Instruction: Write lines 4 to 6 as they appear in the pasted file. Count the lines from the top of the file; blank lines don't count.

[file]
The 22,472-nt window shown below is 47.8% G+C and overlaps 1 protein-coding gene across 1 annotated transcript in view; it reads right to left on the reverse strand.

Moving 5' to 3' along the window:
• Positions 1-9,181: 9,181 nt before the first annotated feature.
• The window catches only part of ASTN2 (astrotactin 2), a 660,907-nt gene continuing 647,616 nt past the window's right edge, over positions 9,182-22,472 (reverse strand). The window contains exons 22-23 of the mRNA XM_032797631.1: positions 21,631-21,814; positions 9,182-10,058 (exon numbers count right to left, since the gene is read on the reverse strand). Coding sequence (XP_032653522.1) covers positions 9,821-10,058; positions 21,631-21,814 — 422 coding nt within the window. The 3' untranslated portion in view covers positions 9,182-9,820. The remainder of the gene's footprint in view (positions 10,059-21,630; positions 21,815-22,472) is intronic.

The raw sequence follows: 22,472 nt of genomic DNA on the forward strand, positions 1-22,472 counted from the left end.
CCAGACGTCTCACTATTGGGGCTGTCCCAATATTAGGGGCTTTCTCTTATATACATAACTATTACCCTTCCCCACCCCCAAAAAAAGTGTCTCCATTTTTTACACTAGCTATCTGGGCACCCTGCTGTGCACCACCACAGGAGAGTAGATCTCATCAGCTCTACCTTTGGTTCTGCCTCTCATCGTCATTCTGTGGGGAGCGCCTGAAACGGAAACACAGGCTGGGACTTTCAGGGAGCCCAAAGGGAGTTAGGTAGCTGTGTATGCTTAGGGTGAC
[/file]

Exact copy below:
• The window catches only part of ASTN2 (astrotactin 2), a 660,907-nt gene continuing 647,616 nt past the window's right edge, over positions 9,182-22,472 (reverse strand). The window contains exons 22-23 of the mRNA XM_032797631.1: positions 21,631-21,814; positions 9,182-10,058 (exon numbers count right to left, since the gene is read on the reverse strand). Coding sequence (XP_032653522.1) covers positions 9,821-10,058; positions 21,631-21,814 — 422 coding nt within the window. The 3' untranslated portion in view covers positions 9,182-9,820. The remainder of the gene's footprint in view (positions 10,059-21,630; positions 21,815-22,472) is intronic.

The raw sequence follows: 22,472 nt of genomic DNA on the forward strand, positions 1-22,472 counted from the left end.
CCAGACGTCTCACTATTGGGGCTGTCCCAATATTAGGGGCTTTCTCTTATATACATAACTATTACCCTTCCCCACCCCCAAAAAAAGTGTCTCCATTTTTTACACTAGCTATCTGGGCACCCTGCTGTGCACCACCACAGGAGAGTAGATCTCATCAGCTCTACCTTTGGTTCTGCCTCTCATCGTCATTCTGTGGGGAGCGCCTGAAACGGAAACACAGGCTGGGACTTTCAGGGAGCCCAAAGGGAGTTAGGTAGCTGTGTATGCTTAGGGTGAC